Inspired To Kill is a 2017 TV movie about a woman named Kara, played by Karissa Lee Staples. After a personal tragedy, she decides to move far from home to get a fresh start and also pursue a career as a writer. When she arrives, she meets another woman named, Charlie, played Olivia D'Abo (YAY!), who rents Kara a room and gives her a job at her local coffee shop. Kara also meets a myriad of other people, ranging from a nice guy at work named Jason (Matthew Atkinson) to an obnoxious guy at work named Tony (Daniel Booko) to an extremely skeezy professor (Jay Pickett) who teaches her writing class . . . and who wants to teach her other things, apparently. Ick. So, yeah, things are a bit hit or miss with her in the 'new friends' department.

But then one day, by pure chance, she becomes acquainted with a handsome stranger and fellow writer named Paul, played by Antonio Sabato Jr. They immediately hit it off and begin spending all their time together, although, he remains an allusive mystery to all the people in Kara's life. Ironically, at the same time, people start dropping dead around her. Is it a coincidence or is it something more sinister and close to home? Now if there's one thing we've learned in the history of Lifetime movies, it is that we must always be suspicious of the mysterious, handsome stranger and keep him at a safe distance. (And yet, so many Loki fangirls in the world.) But is that answer too obvious? I don't know. I guess you'll have to watch it. Yeah, this is the hard part about reviewing a movie that has a mystery to it. You can only say so much.

I will say, speaking of the plot, I enjoyed the interesting twists, and, whilst variations on said twists may have been done before, I liked the way that they put the whole thing together. I know some people aren't wild about the often predictable conclusions of movies like this, but to be fair, they put in multiple predictable conclusions, so you're constantly going back and forth trying to figure out which one they're gonna use. At least, I was. And the one they chose, I was quite satisfied with.

Along with all that, I also liked the acting here. Everyone did a good job with the material and played their parts well. Obviously, as you can tell by the aforementioned "YAY!", I love me some Olivia D'Abo, and I was really impressed by the young leading lady, Karissa Lee Staples, who I had never seen in anything before, but now I'm kind of interested in seeing what else she can do. Oh, and if these two don't do another movie wherein they play sisters or something, I will be very upset. Because they look SO MUCH alike.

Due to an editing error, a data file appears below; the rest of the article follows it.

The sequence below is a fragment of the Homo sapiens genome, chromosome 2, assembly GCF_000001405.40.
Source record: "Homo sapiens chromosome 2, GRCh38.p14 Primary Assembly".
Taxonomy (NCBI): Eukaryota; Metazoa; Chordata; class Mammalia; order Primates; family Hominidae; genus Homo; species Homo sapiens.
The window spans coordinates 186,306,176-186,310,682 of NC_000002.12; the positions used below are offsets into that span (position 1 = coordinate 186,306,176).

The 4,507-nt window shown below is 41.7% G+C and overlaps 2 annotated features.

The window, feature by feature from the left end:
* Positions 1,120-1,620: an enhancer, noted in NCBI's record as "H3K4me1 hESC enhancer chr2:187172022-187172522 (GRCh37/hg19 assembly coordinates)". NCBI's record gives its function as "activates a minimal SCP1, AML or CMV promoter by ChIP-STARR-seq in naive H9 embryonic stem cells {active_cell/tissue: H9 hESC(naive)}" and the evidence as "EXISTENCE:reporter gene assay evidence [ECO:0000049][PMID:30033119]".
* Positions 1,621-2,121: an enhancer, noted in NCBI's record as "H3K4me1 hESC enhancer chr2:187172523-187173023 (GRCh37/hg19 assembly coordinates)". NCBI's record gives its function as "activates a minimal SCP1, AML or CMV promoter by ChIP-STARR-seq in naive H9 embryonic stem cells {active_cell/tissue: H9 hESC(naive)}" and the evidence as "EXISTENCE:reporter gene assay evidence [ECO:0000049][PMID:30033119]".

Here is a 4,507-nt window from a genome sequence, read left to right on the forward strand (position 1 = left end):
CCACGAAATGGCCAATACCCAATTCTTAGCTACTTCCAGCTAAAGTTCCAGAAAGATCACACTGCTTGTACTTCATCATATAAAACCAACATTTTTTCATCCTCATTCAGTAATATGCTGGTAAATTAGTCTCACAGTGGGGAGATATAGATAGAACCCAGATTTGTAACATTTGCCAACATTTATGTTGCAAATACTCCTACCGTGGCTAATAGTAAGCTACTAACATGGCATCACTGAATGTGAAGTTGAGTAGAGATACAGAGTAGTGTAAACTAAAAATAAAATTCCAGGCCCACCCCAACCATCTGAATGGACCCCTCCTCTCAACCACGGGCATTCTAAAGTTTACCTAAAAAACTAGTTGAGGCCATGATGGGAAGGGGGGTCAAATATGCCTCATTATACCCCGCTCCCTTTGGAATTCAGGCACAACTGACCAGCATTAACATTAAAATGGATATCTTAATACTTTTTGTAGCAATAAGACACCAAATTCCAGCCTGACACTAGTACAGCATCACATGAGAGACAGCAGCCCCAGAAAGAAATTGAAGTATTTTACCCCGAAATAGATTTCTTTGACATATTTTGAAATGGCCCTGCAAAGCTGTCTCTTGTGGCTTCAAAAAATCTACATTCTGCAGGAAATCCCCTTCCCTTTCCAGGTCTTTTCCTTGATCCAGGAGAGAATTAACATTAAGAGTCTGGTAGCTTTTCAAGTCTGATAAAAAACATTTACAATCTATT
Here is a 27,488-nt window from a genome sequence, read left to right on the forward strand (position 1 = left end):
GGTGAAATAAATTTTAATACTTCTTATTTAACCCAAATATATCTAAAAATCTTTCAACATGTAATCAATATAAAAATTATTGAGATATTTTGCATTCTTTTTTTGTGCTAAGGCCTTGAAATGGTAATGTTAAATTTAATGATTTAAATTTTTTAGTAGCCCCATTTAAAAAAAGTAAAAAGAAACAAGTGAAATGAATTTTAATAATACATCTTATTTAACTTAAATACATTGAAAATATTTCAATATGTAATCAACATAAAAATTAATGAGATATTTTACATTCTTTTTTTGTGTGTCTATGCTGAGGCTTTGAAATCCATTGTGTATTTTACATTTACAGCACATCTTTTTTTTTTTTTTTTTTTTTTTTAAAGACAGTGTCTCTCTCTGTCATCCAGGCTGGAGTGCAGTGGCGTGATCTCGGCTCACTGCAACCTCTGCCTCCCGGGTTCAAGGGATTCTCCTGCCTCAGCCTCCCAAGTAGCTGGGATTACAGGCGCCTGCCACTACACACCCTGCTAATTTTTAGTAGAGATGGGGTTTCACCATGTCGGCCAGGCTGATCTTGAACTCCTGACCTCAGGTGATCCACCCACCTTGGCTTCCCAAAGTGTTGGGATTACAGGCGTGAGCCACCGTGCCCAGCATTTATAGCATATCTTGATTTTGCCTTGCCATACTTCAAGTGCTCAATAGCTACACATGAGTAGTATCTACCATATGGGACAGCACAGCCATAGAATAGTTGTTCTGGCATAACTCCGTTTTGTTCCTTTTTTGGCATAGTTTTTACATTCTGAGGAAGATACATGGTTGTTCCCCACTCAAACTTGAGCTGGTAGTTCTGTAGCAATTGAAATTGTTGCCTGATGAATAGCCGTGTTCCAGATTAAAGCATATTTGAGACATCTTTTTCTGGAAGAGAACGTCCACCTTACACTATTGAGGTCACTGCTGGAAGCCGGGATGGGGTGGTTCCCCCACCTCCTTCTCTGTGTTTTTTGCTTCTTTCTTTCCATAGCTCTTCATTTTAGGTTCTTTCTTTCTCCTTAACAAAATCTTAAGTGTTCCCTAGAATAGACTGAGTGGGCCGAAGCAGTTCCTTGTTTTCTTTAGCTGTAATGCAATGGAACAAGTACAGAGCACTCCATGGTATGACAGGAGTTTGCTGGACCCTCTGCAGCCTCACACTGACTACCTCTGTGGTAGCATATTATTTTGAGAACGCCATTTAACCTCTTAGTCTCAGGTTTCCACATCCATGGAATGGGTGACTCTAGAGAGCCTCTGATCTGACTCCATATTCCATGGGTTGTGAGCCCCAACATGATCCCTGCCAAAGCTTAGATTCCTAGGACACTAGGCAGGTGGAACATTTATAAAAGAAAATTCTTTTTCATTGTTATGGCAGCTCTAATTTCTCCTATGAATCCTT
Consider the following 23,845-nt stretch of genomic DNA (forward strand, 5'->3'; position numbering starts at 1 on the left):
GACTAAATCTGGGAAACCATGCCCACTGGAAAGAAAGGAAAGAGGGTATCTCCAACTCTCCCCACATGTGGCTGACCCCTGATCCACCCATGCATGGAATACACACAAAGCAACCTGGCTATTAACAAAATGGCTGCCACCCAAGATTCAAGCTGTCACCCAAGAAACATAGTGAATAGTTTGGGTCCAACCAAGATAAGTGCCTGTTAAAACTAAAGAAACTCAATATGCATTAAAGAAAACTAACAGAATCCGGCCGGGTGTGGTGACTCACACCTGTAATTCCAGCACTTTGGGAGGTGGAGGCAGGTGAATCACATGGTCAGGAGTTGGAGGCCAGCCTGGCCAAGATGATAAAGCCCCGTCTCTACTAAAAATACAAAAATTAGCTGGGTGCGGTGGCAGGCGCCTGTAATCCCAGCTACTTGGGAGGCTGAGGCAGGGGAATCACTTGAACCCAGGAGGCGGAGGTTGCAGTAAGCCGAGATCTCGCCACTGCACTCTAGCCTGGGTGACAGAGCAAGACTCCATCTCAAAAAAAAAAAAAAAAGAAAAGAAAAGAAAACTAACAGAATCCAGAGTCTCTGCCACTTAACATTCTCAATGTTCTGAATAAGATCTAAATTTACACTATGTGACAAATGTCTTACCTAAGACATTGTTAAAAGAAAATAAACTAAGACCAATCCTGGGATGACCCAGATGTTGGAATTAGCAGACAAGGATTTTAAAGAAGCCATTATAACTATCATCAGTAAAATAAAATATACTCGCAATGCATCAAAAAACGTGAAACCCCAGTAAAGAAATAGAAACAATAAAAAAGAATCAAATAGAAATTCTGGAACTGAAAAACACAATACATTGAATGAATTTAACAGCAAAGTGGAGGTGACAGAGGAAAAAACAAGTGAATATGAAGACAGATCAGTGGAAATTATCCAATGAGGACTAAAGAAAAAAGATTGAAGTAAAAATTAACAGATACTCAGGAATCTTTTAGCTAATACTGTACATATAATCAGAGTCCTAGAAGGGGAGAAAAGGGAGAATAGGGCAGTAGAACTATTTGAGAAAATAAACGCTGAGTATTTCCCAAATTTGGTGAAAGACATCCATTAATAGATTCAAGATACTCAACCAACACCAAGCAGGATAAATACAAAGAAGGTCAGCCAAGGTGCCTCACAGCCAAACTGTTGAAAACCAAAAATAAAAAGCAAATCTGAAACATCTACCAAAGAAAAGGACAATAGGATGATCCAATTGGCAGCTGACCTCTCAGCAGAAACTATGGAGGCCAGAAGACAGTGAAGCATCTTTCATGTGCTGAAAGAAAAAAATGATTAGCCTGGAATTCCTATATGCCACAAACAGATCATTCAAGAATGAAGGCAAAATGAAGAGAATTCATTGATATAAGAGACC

Inspired to Kill is pretty much everything you want in a Lifetime movie. It's fun and entertaining and a bit over the top at moments. But again, that's what we want. And it's about writers, which just adds another sprinkle of awesome. So, if you're into these kind of movies, this is definitely one you'll want to check out.

Love and full moons,
Becky the Writer

Monday, May 7, 2018

Tale Foundry - YouTube Channel Review

Greetings Pups,

There are a million stories out there that have been told a million times over the years, the decades, the centuries. Most of us have heard them all and might have trouble finding interest in them anymore, even if the stories themselves remaining interesting. Therefore, we must rely on the special ones among us to find a new and creative way to relay those stories to the masses and make us embrace them and get lost in them once again. Enter Tale Foundry.